Dr. Roger Härtl: Innovations in microscopic spine surgery

Written by Laura Dyrda | February 06, 2017 | Print  |

Roger Härtl, MD, is the director of spine surgery at Weill Cornell Brain and Spine Center in New York. His clinical practice focuses on minimally invasive spine surgery and he has published on novel techniques throughout his career, including lateral approaches and navigation.

Q: What are the most important findings from your work with minimally invasive spine surgery and 3D navigation?

 

Dr. Roger Härtl: Over the years, we have elaborated on the minimally invasive procedures and incorporated the 3D stereotactic navigation to perform precise spine procedures on a daily basis with minimal radiation. We have replaced fluoroscopy in the operating room for 75 percent of our cases and now use navigation. That's remarkable. We are using navigation for spinal fusions but also introduced the concept of "Total navigation" using navigation for all parts of the operation, not only screw insertion, which gives us a huge advantage.

 

Q: You've incorporated the navigation technology into your medical mission work in Africa. What was that experience like?

 

RH: I do work in Tanzania in Africa. We have a relationship with two hospitals there where we perform less invasive surgery. We took the 2D navigation system there a few times to see how quickly the surgeons picked it up. They immediately understood the concept of navigation and although we couldn't keep the system there, it was a great experience to get that technology up and running in their ORs.

 

Q: You've focused on training for young surgeons abroad as well as in the U.S. How would you characterize the spread of MIS?

 

RH: A lot of the surgeons I train haven't used the microscope or microsurgical instruments before. We want to create a strategy and model to teach those surgeons how to use the microsurgical equipment and drills in the spine. At Weill Cornell together with a company from Germany Realspine, we created an almost identical human spine model where surgeons can perform the whole microscopic approach on the pathology in a real surgical experience. There is blood loss and the bone feels like real bone. This experience replaces a cadaver workshop, which most companies rely on for training their surgeons. But we have replaced that with artificial models and you could do that with many procedures.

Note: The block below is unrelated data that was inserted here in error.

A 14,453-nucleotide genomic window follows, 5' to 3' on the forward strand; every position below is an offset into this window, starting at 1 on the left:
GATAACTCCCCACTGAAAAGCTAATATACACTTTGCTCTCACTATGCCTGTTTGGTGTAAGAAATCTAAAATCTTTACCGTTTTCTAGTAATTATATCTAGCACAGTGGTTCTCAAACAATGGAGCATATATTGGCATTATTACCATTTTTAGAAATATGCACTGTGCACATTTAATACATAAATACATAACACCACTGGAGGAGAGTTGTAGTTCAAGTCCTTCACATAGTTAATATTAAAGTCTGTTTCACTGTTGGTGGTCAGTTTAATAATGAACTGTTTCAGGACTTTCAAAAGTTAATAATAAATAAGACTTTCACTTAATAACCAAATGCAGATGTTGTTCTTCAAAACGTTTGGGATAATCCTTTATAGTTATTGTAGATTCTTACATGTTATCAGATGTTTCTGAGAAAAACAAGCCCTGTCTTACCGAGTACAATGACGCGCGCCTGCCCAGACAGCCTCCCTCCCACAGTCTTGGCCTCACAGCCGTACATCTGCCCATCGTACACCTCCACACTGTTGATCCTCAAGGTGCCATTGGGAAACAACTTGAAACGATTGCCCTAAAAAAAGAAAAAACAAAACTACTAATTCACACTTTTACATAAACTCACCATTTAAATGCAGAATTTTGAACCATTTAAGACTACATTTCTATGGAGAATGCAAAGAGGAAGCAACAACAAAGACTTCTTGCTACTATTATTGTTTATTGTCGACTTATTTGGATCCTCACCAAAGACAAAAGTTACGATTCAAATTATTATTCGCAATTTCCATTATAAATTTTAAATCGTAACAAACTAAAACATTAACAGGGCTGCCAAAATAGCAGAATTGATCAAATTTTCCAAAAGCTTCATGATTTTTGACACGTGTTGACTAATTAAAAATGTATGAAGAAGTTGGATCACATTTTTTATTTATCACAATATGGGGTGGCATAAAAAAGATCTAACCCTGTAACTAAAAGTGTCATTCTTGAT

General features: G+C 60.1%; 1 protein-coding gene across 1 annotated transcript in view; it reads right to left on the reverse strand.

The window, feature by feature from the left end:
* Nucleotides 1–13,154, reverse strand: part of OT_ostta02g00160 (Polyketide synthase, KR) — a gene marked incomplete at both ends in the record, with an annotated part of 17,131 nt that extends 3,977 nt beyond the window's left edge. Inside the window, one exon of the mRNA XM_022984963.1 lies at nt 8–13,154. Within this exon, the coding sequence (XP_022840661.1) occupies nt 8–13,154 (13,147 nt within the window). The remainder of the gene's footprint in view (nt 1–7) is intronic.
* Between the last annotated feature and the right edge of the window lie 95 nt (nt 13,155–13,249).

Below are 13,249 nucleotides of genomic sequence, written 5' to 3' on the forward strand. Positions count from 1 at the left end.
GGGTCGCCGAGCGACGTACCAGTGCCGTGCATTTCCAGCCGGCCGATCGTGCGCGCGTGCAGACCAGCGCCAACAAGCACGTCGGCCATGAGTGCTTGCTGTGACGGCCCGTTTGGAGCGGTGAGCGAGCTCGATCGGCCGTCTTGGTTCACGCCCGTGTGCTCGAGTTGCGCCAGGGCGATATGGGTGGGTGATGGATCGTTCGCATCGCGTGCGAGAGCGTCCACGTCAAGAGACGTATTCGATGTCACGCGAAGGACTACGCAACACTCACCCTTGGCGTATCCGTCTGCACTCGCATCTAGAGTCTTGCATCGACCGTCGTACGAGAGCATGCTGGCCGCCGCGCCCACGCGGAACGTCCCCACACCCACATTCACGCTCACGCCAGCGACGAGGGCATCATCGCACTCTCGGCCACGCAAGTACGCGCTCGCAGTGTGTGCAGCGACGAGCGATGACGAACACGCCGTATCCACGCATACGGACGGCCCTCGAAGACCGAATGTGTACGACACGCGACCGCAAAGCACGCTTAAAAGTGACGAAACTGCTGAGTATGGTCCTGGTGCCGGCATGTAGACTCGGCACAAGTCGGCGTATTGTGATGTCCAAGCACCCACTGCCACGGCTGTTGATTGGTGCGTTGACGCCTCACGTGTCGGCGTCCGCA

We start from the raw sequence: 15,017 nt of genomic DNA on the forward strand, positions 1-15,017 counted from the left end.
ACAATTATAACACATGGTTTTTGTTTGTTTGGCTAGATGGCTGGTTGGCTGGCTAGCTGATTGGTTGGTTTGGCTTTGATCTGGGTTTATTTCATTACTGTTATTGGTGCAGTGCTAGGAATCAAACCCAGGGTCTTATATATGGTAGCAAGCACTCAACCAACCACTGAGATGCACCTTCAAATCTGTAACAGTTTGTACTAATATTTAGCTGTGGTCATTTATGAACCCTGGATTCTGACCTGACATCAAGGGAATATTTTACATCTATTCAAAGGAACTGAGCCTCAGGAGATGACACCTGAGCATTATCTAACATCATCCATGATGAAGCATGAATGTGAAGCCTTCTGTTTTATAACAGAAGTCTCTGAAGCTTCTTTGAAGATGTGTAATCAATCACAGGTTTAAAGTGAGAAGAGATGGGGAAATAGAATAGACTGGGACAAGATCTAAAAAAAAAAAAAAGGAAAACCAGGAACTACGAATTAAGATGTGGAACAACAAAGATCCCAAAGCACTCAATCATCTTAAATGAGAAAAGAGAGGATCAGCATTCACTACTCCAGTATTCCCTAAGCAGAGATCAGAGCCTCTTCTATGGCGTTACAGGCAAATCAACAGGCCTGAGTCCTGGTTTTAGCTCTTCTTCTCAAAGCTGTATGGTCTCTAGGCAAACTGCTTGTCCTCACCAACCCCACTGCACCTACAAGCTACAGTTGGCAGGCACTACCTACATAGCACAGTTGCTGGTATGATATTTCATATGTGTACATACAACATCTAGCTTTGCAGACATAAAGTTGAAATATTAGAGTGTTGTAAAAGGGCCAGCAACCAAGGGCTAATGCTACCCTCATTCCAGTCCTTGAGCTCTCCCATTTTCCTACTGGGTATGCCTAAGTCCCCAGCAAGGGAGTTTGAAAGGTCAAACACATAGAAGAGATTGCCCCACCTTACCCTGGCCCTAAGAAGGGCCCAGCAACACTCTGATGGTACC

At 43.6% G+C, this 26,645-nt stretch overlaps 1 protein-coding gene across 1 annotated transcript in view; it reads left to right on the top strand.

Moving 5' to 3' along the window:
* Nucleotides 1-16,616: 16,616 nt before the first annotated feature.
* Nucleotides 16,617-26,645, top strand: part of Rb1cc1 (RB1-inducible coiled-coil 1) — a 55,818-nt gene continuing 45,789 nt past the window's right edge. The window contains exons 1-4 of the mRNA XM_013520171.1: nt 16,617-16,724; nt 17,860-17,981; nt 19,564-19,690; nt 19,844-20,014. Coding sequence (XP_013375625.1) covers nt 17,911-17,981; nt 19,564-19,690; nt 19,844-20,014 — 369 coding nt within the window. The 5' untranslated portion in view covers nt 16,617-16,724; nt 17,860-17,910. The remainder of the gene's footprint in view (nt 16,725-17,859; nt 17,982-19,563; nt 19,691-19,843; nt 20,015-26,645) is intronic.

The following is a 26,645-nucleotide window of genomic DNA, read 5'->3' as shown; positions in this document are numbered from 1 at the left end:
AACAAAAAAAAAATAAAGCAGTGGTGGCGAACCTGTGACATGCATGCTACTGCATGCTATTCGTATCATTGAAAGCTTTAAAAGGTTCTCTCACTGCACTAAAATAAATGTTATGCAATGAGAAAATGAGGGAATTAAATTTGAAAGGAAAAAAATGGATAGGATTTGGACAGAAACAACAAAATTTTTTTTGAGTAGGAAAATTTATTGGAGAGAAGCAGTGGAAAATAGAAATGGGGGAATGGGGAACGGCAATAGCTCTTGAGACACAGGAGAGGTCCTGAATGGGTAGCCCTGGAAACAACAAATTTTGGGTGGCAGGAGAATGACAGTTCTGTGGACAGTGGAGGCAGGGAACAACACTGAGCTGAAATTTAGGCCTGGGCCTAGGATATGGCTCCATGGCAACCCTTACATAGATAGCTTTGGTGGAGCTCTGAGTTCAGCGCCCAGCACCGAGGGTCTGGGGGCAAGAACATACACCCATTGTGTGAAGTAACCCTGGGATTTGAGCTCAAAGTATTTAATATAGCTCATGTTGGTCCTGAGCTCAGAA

The advantage of using artificial bone is you can conduct the lab anywhere — a lecture room, hospital hallway — because we don't use human tissues. It's a huge advantage and step forward in terms of teaching surgeons. We are working to incorporate our navigation system into the lab as well with models for future courses to see which courses would be most beneficial.

 

Q: Your research spans several areas from tissue engineering to disc arthroplasty, three-dimensional printing and tissue-engineered biological disc replacements. Where are you focused now?

 

RH: We are working closely with patients who have herniated discs to fix the related annular tears. We can repair and seal the disc with a tissue engineered glue made from a highly concentrated collagen material to prevent further degeneration and back pain. We've done that with animal labs and we're hoping in the next three to five years to conduct clinical trials.

 

We also do a lot of clinical research for XLIF, translumbar surgery and minimally invasive spinal fusions. In December, we conducted our 10th annual course on minimally invasive spinal surgery and navigation. My goal is to stress the importance of microsurgical techniques for spine surgery, teaching and training so surgeons worldwide will minimize the surgery they do, have fewer complications and keep costs down.

 

Q: How has your practice changed over the past several years as MIS spine surgery evolved?

 

RH: Increasingly I realize that surgery is only a small part of what I do when taking care of patients with spinal problems. As the director of our newly established Weill Cornell Medicine Center of Comprehensive Spine Care here in Manhattan I realize that me and my colleagues can't function as a surgeons alone; we have to work with practitioners who cover different aspects of spine care. Together we work closely to find the least invasive and most successful treatment for patients.

 

If you work with a team, you can avoid surgery because you have options for treating a particular patient. If the patient needs to see a neurologist or have injections, it's easier to ensure they get the right type of care when you're partners with the non-operative providers. This may also include alternative or complementary interventions such as acupuncture, biofeedback or cognitive behavioral therapy and mindfulness.

 

Together we can also improve our ability to diagnose degenerative processes more accurately; if I know as a surgeon where the pain is coming from I can devise a less invasive, more targeted operation without causing unnecessary iatrogenic injury to the spine.

 

Most practitioners work on their own and don't take advantage of their colleagues. The interdisciplinary care team is the most important aspect of success in the future of spine care. It will ultimately help us increase quality and decrease cost.

 

More articles on spine surgery:
5 key findings on SSI for pediatric spinal deformity surgery patients
How lean helped a hospital reduce spinal fusion length of stay: 5 key notes
Payer mega-mergers—Are there any pros for spine surgeons?

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